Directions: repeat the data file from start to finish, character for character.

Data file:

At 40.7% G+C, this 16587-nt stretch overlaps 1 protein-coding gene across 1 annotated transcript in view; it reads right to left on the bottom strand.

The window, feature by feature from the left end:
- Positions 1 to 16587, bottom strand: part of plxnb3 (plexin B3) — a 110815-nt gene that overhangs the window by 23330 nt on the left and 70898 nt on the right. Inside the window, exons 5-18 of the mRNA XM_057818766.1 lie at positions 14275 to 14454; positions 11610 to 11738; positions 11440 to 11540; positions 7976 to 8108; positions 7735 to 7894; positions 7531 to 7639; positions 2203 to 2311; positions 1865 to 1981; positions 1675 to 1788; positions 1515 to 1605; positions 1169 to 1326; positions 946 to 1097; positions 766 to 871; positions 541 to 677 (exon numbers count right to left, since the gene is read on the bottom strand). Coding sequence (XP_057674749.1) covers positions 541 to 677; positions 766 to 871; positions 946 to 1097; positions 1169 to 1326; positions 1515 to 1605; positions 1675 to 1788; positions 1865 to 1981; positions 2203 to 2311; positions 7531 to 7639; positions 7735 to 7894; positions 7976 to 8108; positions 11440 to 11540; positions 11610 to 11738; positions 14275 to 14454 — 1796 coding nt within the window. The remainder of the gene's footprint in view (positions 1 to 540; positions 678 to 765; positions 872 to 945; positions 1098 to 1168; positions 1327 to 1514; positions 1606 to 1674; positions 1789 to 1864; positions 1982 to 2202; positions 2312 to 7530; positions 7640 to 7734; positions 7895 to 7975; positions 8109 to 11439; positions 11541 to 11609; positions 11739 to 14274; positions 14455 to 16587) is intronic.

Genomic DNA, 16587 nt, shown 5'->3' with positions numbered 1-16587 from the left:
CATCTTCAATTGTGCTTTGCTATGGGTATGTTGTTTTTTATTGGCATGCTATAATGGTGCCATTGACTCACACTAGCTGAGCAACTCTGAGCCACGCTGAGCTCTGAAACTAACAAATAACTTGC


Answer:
At 40.7% G+C, this 16587-nt stretch overlaps 1 protein-coding gene across 1 annotated transcript in view; it reads right to left on the bottom strand.

The window, feature by feature from the left end:
- Positions 1 to 16587, bottom strand: part of plxnb3 (plexin B3) — a 110815-nt gene that overhangs the window by 23330 nt on the left and 70898 nt on the right. Inside the window, exons 5-18 of the mRNA XM_057818766.1 lie at positions 14275 to 14454; positions 11610 to 11738; positions 11440 to 11540; positions 7976 to 8108; positions 7735 to 7894; positions 7531 to 7639; positions 2203 to 2311; positions 1865 to 1981; positions 1675 to 1788; positions 1515 to 1605; positions 1169 to 1326; positions 946 to 1097; positions 766 to 871; positions 541 to 677 (exon numbers count right to left, since the gene is read on the bottom strand). Coding sequence (XP_057674749.1) covers positions 541 to 677; positions 766 to 871; positions 946 to 1097; positions 1169 to 1326; positions 1515 to 1605; positions 1675 to 1788; positions 1865 to 1981; positions 2203 to 2311; positions 7531 to 7639; positions 7735 to 7894; positions 7976 to 8108; positions 11440 to 11540; positions 11610 to 11738; positions 14275 to 14454 — 1796 coding nt within the window. The remainder of the gene's footprint in view (positions 1 to 540; positions 678 to 765; positions 872 to 945; positions 1098 to 1168; positions 1327 to 1514; positions 1606 to 1674; positions 1789 to 1864; positions 1982 to 2202; positions 2312 to 7530; positions 7640 to 7734; positions 7895 to 7975; positions 8109 to 11439; positions 11541 to 11609; positions 11739 to 14274; positions 14455 to 16587) is intronic.

Genomic DNA, 16587 nt, shown 5'->3' with positions numbered 1-16587 from the left:
CATCTTCAATTGTGCTTTGCTATGGGTATGTTGTTTTTTATTGGCATGCTATAATGGTGCCATTGACTCACACTAGCTGAGCAACTCTGAGCCACGCTGAGCTCTGAAACTAACAAATAACTTGC